International Biennial of Contemporary Art Ljubljana,
23 June - 24 September 2000
News Archive
Micro Talks
Cankarjev Dom
M1 & M2

The position occupied by Slovenia and its capital city, Ljubljana, is of great interest. Ljubljana, for example, lies quite near cities such as Venice, Zagreb, Graz, Vienna and Munich. There are close cultural links with several of these cities and the surrounding regions. Slovenia is a small, but geographically and culturally extremely rich and diverse country; it is at the intersection of different regions, such as the Alps, the Mediterranean and the Pannonian Plain. Ljubljana is a picturesque city with a mediaeval quarter, Art Nouveau and modernist districts and a strong architectural and urbanistic contribution by Joze Plecnik and, later, Edvard Ravnikar; today, it is undergoing a process of rapid transformation.

The artistic and cultural life of Ljubljana is rich, especially for a city with not more than 300.000 inhabitants: literature, music, visual arts, theatre, architecture, new media and other areas are strongly represented. In the visual arts, for example, there is a strong tradition of modernist and avant-garde art. In recent times there have been exciting developments in contemporary Slovene art. Besides the well-established, internationally recognised artists, such as the Irwin group and the Neue Slowenische Kunst movement, Marjetica Potrč, Jože Barši, Marina Gržinić and Aina Šmid, Tadej Pogačar and others, there is an extremely interesting and active generation of younger artists who have begun to play a role on the international scene. This generation includes such artists as Marko Peljhan, Maja Licul, Apolonija Šušteršič, Nika Špan or Janja Žvegelj, to name only a few. The main points of interest to this new generation include issues related to the body and new technologies, critical research into the social and institutional conditions and contexts of artistic production, and the search for possible strategies of resistance. A very active group of net artists is gathered around the Ljudmila (Ljubljana Digital Media Lab) Centre.

It is worth mentioning that a significant aspect of the Ljubljana art scene is its growing interest in the contemporary art and culture of Eastern Europe. This has a direct bearing on the fact that, by choosing Ljubljana as the host city, Manifesta is, for the first time, moving outside the western world. Geographically, historically and culturally, Slovenia and Ljubljana are in an in-between position between Eastern and Western Europe, but also between Central Europe and the Mediterranean; therefore, they offer a standpoint which provides a different view of the complex relationship between East and West.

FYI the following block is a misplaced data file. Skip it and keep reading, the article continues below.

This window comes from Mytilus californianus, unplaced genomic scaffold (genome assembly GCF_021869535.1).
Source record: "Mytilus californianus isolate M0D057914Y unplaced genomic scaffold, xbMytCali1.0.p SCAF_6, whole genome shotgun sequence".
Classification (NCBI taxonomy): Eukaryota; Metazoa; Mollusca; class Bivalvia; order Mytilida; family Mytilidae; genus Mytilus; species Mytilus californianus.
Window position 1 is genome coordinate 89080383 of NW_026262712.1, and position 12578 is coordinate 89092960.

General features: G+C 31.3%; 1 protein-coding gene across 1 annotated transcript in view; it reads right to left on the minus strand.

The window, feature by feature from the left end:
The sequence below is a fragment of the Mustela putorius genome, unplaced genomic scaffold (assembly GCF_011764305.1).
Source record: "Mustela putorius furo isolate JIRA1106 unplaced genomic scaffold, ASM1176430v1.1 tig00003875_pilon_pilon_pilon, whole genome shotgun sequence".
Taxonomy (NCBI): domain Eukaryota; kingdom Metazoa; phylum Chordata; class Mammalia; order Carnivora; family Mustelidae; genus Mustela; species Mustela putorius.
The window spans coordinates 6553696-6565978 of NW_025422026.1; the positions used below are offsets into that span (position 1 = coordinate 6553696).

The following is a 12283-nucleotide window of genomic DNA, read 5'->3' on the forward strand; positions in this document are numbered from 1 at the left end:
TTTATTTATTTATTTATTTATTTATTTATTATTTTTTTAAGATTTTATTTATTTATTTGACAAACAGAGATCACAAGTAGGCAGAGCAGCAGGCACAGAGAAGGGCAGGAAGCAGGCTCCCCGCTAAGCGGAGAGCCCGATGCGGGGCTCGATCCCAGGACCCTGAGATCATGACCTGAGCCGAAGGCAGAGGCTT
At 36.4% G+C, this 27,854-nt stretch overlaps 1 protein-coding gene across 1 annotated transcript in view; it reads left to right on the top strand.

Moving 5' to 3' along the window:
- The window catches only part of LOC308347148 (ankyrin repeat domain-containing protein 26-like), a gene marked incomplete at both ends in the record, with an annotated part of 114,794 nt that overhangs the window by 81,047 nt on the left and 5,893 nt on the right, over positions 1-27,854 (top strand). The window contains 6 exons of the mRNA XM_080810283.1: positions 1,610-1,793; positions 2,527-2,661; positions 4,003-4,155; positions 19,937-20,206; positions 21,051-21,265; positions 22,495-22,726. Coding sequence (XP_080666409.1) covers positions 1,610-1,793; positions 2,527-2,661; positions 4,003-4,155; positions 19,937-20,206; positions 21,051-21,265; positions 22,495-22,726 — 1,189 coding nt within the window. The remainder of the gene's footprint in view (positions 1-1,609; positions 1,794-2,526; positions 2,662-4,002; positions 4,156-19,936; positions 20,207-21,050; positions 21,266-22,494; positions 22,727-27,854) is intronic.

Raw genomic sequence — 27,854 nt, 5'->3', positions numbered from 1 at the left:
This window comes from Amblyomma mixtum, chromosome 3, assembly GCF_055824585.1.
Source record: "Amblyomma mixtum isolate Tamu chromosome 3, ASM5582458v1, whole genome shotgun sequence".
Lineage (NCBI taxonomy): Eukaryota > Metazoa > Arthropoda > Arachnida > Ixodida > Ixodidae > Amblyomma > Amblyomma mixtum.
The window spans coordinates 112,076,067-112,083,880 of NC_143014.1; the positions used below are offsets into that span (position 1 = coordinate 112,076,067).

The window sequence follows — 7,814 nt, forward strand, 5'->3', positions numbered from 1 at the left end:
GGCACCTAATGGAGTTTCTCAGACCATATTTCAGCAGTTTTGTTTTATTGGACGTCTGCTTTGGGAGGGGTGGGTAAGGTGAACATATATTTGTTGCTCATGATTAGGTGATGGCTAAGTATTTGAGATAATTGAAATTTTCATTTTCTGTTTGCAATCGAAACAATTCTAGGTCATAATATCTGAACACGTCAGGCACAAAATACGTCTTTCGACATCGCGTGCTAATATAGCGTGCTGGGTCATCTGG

A number of museums and galleries exhibit contemporary art in Ljubljana on a regular basis. Moderna galerija Ljubljana (the Museum of Modern Art) is the national museum of modern and contemporary art; it also has a strong exhibition programme of Slovene and international contemporary art. The International Centre of Graphic Art is an institution devoted primarily to printmaking; it also organizes the Ljubljana Graphics Biennial, one of the largest and oldest graphics exhibitions in general. The Kapelica Gallery shows radical, sometimes transgressive art and places a special emphasis on performance work; Stelarc, Orlan, Oleg Kulik and Ron Athey are among the international artists who have appeared here. Škuc Gallery presents innovative and questioning works by young artists, including, recently, Olaf Nicolai, Michael von Hausswolf and Yuri Leiderman. A considerable number of other galleries present contemporary art, including Mestna galerija (Municipal Gallery), Equrna Gallery and Gallery P74. The Soros Center for Contemporary Arts plays an important role in supporting contemporary art, in all its manifestations.

Quite apart from its prominent role in the visual arts, Ljubljana provides a strong basis for experimental work in a number of related fields, including theatre, dance, architecture and critical theory. In addition to the “official” institutions for the performing arts, Ljubljana boasts a long tradition of alternative, avant-garde and experimental theatre, dating back to the 1950s and still very much alive. Another important tradition in the Slovene theatre is the taste for spectacular and often very grandiose “total works of art”. Today, contemporary dance plays an extremly important part in the theatrical life of the city; the internationally recognized coreographers and dance groups from Ljubljana include Plesni teater Ljubljana, Matjaz Farič, Iztok Kovač and the En-Knap group, the Betontanc group, and others. Ljubljana has a strong architectural tradition and Jože Plečnik, in particular, has left an indelible mark on the city. The older generation of architects belonging to modernist and postmodernist traditions still exercise a strong influence on the physical form and layout of the city. However, it is interesting to observe the ways in which a younger generation is increasingly making an impact on the fabric of the urban environment through interdisciplinary collaborations and unconventional designs. Several theoretical and philosophical groupings have developed in Ljubljana -- among them, the so-called Ljubljana Lacanian school, of which Slavoj Žižek is probably internationally the most famous representative. A number of other groups exercise considerable influence on art criticism and art production, and on critical writings on the theatre, architecture, film, etc.

Address: Manifesta 3, Cankarjev Dom, Prešernova 10, SI - 1000 Ljubljana. Slovenia
phone: (+386 61) 1767143, 210956 fax: (+386 61) 217431 e-mail: